Wednesday 7
Analysing and managing social-ecological regime shifts
Steven Lade
› 11:30 - 11:30 ()
› Antigone 3
Analysing and managing social-ecological regime shifts
Steven Lade  1, 2, *@  , Maja Schlüter  3@  
1 : Stockholm Resilience Centre  (SRC)  -  Website
Stockholm University, Kräftriket 2B, 114 19 Stockholm -  Suède
2 : Nordic Institute for Theoretical Physics  (NORDITA)  -  Website
3 : Stockholm Resilience Centre
Stockholm -  Suède
* : Corresponding author

There is increasing recognition that social and ecological systems rarely operate as independent systems but in fact are often tightly coupled together. The consequences of this coupling, however, are only partially understood. For example, while ecological regime shifts that result from human activities have long been studied, research on social-ecological regime shifts, in which both social and ecological processes contribute to and are affected by the regime shift, is only now emerging. Many open questions exist, for example how a social-ecological regime shift differs from an ecological one, what social processes are important and how they are linked to ecological processes, as well as how to analyse and model these interactions. This Session will assemble experts from a variety of disciplines to discuss emerging research and viewpoints on social-ecological regime shifts.
During the session we aim to, firstly, allow researchers to communicate their emerging research on social-ecological regime shifts. For example, some recent findings indicate that the coupling between the social and ecological sub-systems can be as important for triggering regime shifts as the dynamics of the individual sub-systems. Secondly, we seek to explore what different research fields and methods can contribute to, and on the other hand what biases they bring to, the study of social-ecological regime shifts. Even the definition of a social-ecological regime shift, which is not currently clear in the literature, may vary according to research field. Thirdly, we seek perspectives from leading researchers on the major conceptual and methodological challenges confronting research on social-ecological regime shifts, and opinions on where future research efforts should be directed. For example, modelling human decision making is seen by many to be an important open problem. Finally, we seek to discuss how current research on social-ecological regime shifts, and the perspectives of different disciplines, can assist in the governance of social-ecological systems.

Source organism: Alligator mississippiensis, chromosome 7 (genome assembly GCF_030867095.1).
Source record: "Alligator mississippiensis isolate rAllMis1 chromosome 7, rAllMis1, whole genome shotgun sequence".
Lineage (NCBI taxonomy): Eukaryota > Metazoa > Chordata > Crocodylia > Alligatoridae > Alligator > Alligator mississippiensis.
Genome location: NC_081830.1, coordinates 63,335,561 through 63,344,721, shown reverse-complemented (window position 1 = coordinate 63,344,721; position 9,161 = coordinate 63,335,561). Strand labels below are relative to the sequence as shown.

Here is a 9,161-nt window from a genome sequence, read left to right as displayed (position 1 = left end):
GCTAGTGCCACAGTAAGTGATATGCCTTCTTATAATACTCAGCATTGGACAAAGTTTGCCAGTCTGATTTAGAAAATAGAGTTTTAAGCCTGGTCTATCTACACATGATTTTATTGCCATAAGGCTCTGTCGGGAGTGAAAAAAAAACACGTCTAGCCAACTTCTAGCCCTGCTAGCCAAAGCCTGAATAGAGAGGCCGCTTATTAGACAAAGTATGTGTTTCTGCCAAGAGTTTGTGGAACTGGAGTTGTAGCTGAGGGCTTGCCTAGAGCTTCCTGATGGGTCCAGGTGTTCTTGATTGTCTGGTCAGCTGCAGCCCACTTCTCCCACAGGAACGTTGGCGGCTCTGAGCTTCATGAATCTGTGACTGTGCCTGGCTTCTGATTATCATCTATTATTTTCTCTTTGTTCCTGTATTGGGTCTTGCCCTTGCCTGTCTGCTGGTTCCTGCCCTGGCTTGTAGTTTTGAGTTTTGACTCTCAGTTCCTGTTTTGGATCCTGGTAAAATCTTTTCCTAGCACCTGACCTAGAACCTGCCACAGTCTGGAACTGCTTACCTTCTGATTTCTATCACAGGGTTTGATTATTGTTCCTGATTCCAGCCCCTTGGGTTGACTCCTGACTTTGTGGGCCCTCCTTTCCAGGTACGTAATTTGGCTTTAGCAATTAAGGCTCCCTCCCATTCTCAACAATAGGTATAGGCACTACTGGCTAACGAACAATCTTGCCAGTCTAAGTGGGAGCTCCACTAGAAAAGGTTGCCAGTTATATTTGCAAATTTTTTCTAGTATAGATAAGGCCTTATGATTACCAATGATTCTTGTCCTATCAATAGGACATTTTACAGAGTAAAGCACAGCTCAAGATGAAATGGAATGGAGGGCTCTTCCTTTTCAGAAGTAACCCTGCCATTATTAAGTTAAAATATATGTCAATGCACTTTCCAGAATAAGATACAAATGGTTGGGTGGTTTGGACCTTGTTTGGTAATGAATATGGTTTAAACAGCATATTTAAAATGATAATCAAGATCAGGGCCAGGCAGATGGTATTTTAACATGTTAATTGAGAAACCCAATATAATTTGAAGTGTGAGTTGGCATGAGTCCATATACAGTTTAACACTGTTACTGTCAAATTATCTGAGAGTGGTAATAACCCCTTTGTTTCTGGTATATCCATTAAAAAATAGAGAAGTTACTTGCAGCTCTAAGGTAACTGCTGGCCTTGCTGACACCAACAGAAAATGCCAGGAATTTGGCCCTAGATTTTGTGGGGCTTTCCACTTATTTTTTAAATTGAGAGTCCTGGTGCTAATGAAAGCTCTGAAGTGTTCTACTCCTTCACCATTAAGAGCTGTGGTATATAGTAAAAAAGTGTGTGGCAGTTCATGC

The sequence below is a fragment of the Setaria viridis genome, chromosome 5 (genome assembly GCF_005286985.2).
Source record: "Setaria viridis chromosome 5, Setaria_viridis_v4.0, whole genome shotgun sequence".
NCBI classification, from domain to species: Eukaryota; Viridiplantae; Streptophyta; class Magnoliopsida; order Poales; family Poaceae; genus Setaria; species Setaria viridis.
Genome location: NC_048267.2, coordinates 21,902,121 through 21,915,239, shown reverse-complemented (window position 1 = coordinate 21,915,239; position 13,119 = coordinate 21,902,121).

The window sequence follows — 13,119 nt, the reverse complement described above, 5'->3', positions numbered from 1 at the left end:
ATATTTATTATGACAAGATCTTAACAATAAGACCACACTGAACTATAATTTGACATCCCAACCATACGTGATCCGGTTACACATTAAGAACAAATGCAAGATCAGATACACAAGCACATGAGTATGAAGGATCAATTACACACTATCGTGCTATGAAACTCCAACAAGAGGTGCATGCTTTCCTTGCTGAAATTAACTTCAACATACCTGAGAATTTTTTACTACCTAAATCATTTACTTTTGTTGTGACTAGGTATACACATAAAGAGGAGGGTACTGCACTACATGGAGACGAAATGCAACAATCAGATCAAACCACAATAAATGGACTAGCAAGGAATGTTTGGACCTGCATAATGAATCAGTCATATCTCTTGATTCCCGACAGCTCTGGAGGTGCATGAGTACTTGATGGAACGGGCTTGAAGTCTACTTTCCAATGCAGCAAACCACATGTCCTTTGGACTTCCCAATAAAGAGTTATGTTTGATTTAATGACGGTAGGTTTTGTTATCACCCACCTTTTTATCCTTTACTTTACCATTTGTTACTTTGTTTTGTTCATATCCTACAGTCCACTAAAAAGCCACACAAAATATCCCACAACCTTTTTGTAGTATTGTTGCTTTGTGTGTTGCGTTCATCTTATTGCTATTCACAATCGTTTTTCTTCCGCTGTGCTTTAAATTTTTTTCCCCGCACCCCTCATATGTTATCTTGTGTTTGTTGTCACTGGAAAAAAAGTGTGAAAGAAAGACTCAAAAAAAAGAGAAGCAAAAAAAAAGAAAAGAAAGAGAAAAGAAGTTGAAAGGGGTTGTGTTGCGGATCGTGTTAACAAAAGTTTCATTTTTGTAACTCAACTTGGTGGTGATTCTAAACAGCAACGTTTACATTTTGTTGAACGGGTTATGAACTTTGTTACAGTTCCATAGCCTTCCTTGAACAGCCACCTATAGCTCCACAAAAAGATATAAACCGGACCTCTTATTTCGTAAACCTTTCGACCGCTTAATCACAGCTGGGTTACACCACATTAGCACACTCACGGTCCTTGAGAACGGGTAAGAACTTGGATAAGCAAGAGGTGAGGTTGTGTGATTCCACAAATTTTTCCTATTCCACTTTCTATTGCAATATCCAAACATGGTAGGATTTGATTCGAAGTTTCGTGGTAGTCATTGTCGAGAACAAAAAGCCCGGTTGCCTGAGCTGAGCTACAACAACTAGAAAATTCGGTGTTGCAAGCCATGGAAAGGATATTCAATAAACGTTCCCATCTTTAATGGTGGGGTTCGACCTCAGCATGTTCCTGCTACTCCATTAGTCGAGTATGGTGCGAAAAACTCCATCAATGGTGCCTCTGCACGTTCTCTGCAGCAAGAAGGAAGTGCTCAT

The session will be organised in a combination of short talks and panel discussion as follows. Each of the following presenters will have three minutes for a short presentation.
  • Vasilis Dakos (CSIC, Sevilla): Using economic information to anticipate transitions in social-ecological systems
  • Caroline Schill/Therese Lindahl/Anne-Sophie Crepin* (Beijer Institute, Stockholm): The value-added of laboratory experiments for the study of social-ecological regime shifts
  • Tatiana Filatova (University of Twente): Modelling critical transitions in coastal housing markets under climate change
  • Roman Seidl (ETH Zurich): Human decisions and resilience dynamics. How systemic analysis of historical cases could help addressing human-ecological problems
  • Oonsie Biggs/Juan Carlos Rocha/Garry Peterson* (Stockholm Resilience Centre): Identifying social-ecological regime shifts: Challenges and insights from the regime shifts database
  • Daniel Ospina (Stockholm Resilience Centre): Exploring alternate social-ecological regimes – An empirical assessment of multistability using global land cover data
*where multiple authors are listed, only one will present.
Once the presenters have introduced themselves, we will have a panel discussion session focused around three questions:
  • What are the characteristics of social-ecological regimes and regime shifts from the perspective of your field/approach? (Related questions: What distinguishes a social-ecological regime shift from a social or ecological regime shift? How can a social-ecological regime/regime shift be defined?)
  • What are the most pressing challenges for future research on social-ecological regime shifts? How should future research proceed? (Challenges could be methodological, conceptual, data-related, etc.)
  • What targets for policy intervention regarding social-ecological regime shifts does your field/approach point to?

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